Race Weekend Central

Keselowski blows away field with late run at Chicagoland

By Jeff Wolfe

Brad Keselowski drives car No. 2. But maybe it was the fear of being No. 2 that propelled Keselowski to victory in the first race of NASCAR’s Chase for the Championship, the sport’s version of the playoffs.

Keselowski had three wins during the 26-race regular season, but the team feared it swouldn’t be good enough to compete against the likes of five-time champion Jimmie Johnson in these final ten races. So, not content with the possibility of being No. 2 behind Johnson’s No. 48, the team brought a new car to Chicagoland Sunday in front of 65,000 fans.

“We knew we needed a little speed here,” said Keselowski’s crew chief, Paul Wolfe. “Through the summer months we had some great races and great finishes, but we knew we needed a little more to run with the 48. Now, we were able to see the results today.”

While Keselowski was in the top-3 most of the day, he hadn’t been able to put much pressure on Johnson for most of the race. Johnson led 172 of the 267 laps and as it became time for the final green flag pit stops to begin, Johnson had just over a one-second lead on Keselowski.

While Johnson pitted first with 38 laps remaining, Keselowski came in a lap later. When he exited pit road, he came out even with Johnson and took the lead for good on lap 242 in a race that had four cautions for 23 laps and went green for the final 73 laps.

“I feel like as the closing laps came down there, the second part of the race, it looked like it was going to be between us and the 48,” Wolfe said. “Obviously clean air is so important, and to be able to come down pit road and have a great stop like we did and be able to just clear and get back on the racetrack, I felt like that was the key.”

Johnson expressed some concern over the radio that Keselowski had come up on the racing surface too soon after the final pit stop, resulting in crew chief Chad Knaus asking NASCAR to take a look at it. NASCAR reviewed the film and determined that Keselowski’s re-entry was fine.

“Yeah, I think you look at it, there is no enforced line like you see in other sports, and that’s not a bad thing,” Keselowski said. “That’s just one more thing to monitor during the race. It’s a policy of merging down the backstretch, off of Turn 2 I think it said specifically in the driver’s meeting, and I feel like that’s what we did.”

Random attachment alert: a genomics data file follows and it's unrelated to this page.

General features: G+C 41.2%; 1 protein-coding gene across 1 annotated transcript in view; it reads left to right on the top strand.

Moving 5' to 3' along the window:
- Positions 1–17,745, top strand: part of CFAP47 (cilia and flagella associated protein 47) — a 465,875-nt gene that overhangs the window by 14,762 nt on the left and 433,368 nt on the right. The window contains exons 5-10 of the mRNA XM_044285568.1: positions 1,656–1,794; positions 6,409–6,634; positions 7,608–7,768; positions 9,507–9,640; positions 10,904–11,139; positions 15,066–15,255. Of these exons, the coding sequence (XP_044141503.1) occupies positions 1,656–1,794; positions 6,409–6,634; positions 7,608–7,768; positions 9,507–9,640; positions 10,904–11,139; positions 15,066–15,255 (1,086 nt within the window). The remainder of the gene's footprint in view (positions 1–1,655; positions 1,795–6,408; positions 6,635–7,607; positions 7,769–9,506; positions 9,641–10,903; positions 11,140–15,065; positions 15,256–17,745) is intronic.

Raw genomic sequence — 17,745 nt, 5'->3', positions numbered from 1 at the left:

And when reviewing the results of the race, Johnson acknowledged that Keselowski was simply faster in those final laps.

“The last maybe three runs he was definitely a factor,” said Johnson. “The last one he was just better. “

Keselowski, who has eight career Sprint Cup victories, said he wasn’t holding anything back in case Johnson closed in the final laps.

“We were both showing our hand,” he said. “I don’t know if the 48 slowed down or we sped up, but for some reason we just took off. It seemed like this race was about 20 laps longer than I wanted to be. It feels like Round 1 of a heavyweight title bout. It feels good to win it and it’s great, but there are a lot of rounds left.”

And while, of course, everyone wants to win, taking the first race of the Chase is no guarantee of a championship. Only Kurt Busch in 2004, the first year of the Chase, and Tony Stewart last year have won the first race and gone on to win the title. Keselowski had expressed his unhappiness earlier this year, saying Johnson, one of the four Hendrick Motorsports drivers in the Chase, had an unfair advantage, comparing the rest of the field to driving trucks compared to Johnson’s car.

“Rusty (Wallace, the retired and long-time driver of the No. 2) would say, I’m driving a hot rod right now,” Keselowski said. “I’m driving a hot rod now instead of truck.”

Following Keselowski and Johnson in the top-10 were Kasey Kahne in third, Kyle Busch, Ryan Newman, Tony Stewart, Joey Logano, Dale Earnhardt, Jr., Martin Truex, Jr. and Clint Bowyer.

While Kahne was in the top five most of the day, he could never mount a serious challenge for the lead as he never led a lap.

“It was good all day, but not as good as the 48, or good as Brad at the end,” Kahne said of his car. “I felt good about it, but we couldn’t get it any better.”

The day for Keselowski’s owner Roger Penske couldn’t get any better. Penske is the lone team that uses a Dodge and the manufacturer announced earlier this year that it was pulling out of NASCAR after Penske announced it was moving to Ford for the 2013 season.

But what could be an awkward situation was a winning one Sunday.

“I think the one thing we both have done, we’ve clasped our hands and said we’re going to go for it and do our very best, because they’ve been a great partner and I think the cooperation technically that they’ve had with our chassis guys, our engine people and aerodynamic people has been terrific,” Penske said. “We might be backing out of the garage, but I certainly want to leave them with the best results we can.”

And no one could argue with those results Sunday.

The Sprint Cup Series travels to New Hampshire Motor Speedway for the Sylvania 300, race No. 2 of the Chase for the Sprint Cup. Coverage begins Sunday afternoon at 1:00pm EDT with the actual race beginning shortly after 2:00pm.

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